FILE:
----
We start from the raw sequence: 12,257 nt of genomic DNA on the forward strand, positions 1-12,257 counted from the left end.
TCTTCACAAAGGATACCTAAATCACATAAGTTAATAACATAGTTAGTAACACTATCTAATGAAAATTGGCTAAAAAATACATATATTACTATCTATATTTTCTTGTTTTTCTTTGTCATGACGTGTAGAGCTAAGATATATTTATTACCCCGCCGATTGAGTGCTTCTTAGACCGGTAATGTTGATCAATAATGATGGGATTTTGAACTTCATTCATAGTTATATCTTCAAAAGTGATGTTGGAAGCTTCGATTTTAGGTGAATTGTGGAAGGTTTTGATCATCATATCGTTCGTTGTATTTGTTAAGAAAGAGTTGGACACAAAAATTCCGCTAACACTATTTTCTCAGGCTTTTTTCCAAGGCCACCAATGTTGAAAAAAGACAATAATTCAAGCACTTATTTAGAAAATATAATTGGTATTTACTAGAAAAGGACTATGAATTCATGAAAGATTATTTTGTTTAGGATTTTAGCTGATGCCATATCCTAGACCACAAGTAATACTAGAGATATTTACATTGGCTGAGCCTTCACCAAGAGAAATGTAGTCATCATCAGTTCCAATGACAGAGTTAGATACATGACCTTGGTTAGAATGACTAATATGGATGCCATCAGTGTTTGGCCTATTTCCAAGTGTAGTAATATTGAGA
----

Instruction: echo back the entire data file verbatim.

We start from the raw sequence: 12,257 nt of genomic DNA on the forward strand, positions 1-12,257 counted from the left end.
TCTTCACAAAGGATACCTAAATCACATAAGTTAATAACATAGTTAGTAACACTATCTAATGAAAATTGGCTAAAAAATACATATATTACTATCTATATTTTCTTGTTTTTCTTTGTCATGACGTGTAGAGCTAAGATATATTTATTACCCCGCCGATTGAGTGCTTCTTAGACCGGTAATGTTGATCAATAATGATGGGATTTTGAACTTCATTCATAGTTATATCTTCAAAAGTGATGTTGGAAGCTTCGATTTTAGGTGAATTGTGGAAGGTTTTGATCATCATATCGTTCGTTGTATTTGTTAAGAAAGAGTTGGACACAAAAATTCCGCTAACACTATTTTCTCAGGCTTTTTTCCAAGGCCACCAATGTTGAAAAAAGACAATAATTCAAGCACTTATTTAGAAAATATAATTGGTATTTACTAGAAAAGGACTATGAATTCATGAAAGATTATTTTGTTTAGGATTTTAGCTGATGCCATATCCTAGACCACAAGTAATACTAGAGATATTTACATTGGCTGAGCCTTCACCAAGAGAAATGTAGTCATCATCAGTTCCAATGACAGAGTTAGATACATGACCTTGGTTAGAATGACTAATATGGATGCCATCAGTGTTTGGCCTATTTCCAAGTGTAGTAATATTGAGA